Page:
Coding For
“Production”
 a bit.ly tech talk 9/29/10
           @jehiah
• Who am I writing code for?
• What is a sandbox?
• Do you use internal APIs?
• Are exceptions cool?
• Who handles logging...
Who am I writing code for?
               A: Everyone Else!

  • anyone should be able to jump in and run/
    change/fix a...
Who am I writing code for?
  • script everything you do; it helps others
    learn how to use/manage your code.
  • use sy...
Sandbox
• You should always have a sandbox
  environment where your application ONLY
  talks to other sandbox’d applicatio...
Test New
Data Code

            New Code

Sandbox       Data     Production

              Data
How do you keep your code from knowing
            where it is running?




fetch('http://backend.server.com/api?' +
urlli...
http://gist.github.com/595574

import tornado.options
tornado.options.define("environment", default="dev", help="environme...
Exceptions are for
      Developers
• exceptions help you find what to do next.
• fail hard and fail fast.
• assert your ex...
Exceptions are for
               Developers

•   if you accidentally pass a string instead of an integer, add
    > asser...
Be Lazy
Expect something else to handle:
 • Logging (and log collection/rotation)
 • Running Monitoring Checks (and alerti...
Logging
• application logging is for errors and
  contexts not for auditing
• don’t get confused: sometimes we call raw
  ...
Designing for scale:
•   Assume 100x of your app/script might be
    running simultaneously
•   Always single thread
•   U...
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Coding for production

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a bit.ly tech talk on writing code for a production environment

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Coding for production

  1. 1. Coding For “Production” a bit.ly tech talk 9/29/10 @jehiah
  2. 2. • Who am I writing code for? • What is a sandbox? • Do you use internal APIs? • Are exceptions cool? • Who handles logging? • How do you design for scale?
  3. 3. Who am I writing code for? A: Everyone Else! • anyone should be able to jump in and run/ change/fix any piece of your architecture • make startup easy (even if your app is useless without data, run without it) • write simple code (don’t use fancy or advanced programing features)
  4. 4. Who am I writing code for? • script everything you do; it helps others learn how to use/manage your code. • use system wide resources to make bootstrapping your code the same as everything else. Avoid making your app “special” • don't re-invent start/stop scripts, run paths, logging, monitoring, data collection, deployment, upgrades
  5. 5. Sandbox • You should always have a sandbox environment where your application ONLY talks to other sandbox’d applications • Your application should never know which of the two it’s in (only your settings file should know this) • Sandboxes let you break things, throw away data, and start over with no penalty or risk.
  6. 6. Test New Data Code New Code Sandbox Data Production Data
  7. 7. How do you keep your code from knowing where it is running? fetch('http://backend.server.com/api?' + urllib.urlencode(...)) fetch(settings.get('metrics_backend’) + '/api?' + urllib.urlencode(...))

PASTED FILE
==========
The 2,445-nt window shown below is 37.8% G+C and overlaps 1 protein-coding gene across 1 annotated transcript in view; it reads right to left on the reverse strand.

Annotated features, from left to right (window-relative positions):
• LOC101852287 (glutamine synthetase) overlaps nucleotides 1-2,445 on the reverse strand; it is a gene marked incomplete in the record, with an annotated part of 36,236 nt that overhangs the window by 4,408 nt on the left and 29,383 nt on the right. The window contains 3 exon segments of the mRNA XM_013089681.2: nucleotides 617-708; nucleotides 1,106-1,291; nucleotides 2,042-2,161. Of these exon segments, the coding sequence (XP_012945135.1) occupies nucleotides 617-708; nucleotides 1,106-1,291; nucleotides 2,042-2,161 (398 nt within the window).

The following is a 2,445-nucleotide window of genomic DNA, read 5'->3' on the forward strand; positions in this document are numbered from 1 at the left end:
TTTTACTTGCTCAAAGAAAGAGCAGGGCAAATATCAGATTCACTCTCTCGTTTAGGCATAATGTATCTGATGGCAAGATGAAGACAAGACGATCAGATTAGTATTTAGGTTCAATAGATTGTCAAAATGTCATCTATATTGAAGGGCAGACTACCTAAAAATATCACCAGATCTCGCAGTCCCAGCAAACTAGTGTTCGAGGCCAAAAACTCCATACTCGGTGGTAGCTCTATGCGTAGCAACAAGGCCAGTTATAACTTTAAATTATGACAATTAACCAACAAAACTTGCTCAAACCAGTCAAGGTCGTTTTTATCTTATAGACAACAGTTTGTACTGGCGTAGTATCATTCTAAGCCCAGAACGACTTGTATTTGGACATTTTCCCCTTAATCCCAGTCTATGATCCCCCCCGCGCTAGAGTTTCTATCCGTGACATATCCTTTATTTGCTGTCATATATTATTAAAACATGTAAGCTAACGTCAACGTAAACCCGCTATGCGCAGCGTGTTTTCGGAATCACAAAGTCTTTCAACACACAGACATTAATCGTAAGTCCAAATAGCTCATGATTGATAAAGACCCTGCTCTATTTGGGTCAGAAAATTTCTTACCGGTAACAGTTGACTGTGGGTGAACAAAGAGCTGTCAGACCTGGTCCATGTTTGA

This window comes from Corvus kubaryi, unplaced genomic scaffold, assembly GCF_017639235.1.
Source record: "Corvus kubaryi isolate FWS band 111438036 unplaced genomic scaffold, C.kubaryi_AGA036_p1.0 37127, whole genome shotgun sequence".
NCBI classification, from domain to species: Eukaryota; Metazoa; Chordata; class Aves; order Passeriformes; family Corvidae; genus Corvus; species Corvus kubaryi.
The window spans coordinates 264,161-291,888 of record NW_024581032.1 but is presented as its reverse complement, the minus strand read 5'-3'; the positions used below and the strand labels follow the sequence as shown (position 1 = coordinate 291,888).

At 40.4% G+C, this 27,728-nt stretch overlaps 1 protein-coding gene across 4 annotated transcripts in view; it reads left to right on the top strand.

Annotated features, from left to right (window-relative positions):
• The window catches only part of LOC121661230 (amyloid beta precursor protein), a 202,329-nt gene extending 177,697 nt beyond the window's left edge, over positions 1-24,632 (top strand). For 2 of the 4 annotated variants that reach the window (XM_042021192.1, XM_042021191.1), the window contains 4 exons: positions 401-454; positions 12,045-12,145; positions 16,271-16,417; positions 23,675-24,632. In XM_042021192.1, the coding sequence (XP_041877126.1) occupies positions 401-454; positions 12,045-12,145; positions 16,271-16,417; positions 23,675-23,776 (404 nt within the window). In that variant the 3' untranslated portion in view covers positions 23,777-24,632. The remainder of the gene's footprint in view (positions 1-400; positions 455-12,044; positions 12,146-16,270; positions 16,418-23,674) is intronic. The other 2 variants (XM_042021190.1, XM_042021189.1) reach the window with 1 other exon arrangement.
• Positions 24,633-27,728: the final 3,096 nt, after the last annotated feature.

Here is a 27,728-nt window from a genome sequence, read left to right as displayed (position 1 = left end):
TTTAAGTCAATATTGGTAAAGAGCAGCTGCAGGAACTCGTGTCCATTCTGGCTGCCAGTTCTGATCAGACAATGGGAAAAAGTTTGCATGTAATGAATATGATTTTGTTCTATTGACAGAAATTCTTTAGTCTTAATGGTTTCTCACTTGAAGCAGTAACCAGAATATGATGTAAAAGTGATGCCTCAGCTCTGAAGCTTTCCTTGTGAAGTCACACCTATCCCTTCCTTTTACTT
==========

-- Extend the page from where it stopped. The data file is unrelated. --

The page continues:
8. 8. http://gist.github.com/595574 import tornado.options tornado.options.define("environment", default="dev", help="environment") options = {     "dev" : {         "metrics_api" : "http://127.0.0.1:8080",     },     "prod" : {         "metrics_api" : "http://remote-server1.com",     } } # settings that are the same for each environment # (ie: they are here just to make them easy to find/change/update) default_options = {     "num_results" : 15, } def get(key):     env = tornado.options.options.environment     if env not in options:         raise Exception("Invalid Environment (%s)" % env)     v = options.get(env).get(key) or default_options.get(key)     return v
  9. 9. Exceptions are for Developers • exceptions help you find what to do next. • fail hard and fail fast. • assert your expectations • when you find a problem with your code, always ask what error would have helped me find this sooner, and then add that error
  10. 10. Exceptions are for Developers • if you accidentally pass a string instead of an integer, add > assert isinstance(var, int) • scripts that take files as args should test that they exist > assert os.path.exists(filename) • don't catch exceptions. they are good! if you do catch an exception logging.exception() so it doesn't get lost.
  11. 11. Be Lazy Expect something else to handle: • Logging (and log collection/rotation) • Running Monitoring Checks (and alerting) • start/stop scripts • deploy scripts • installing dependency libraries • state
  12. 12. Logging • application logging is for errors and contexts not for auditing • don’t get confused: sometimes we call raw data “logs”. For example: access logs. these are raw data files not logs. • use logging module for timestamps, stack traces (context). don’t use print.
  13. 13. Designing for scale: • Assume 100x of your app/script might be running simultaneously • Always single thread • Use stateless connections (they give you hooks to scale) http->nginx->load balancer • Client knows what the data is, the remote end treats it like a blob or key/value store • Be as generic as possible and as specific as possible, never in between.

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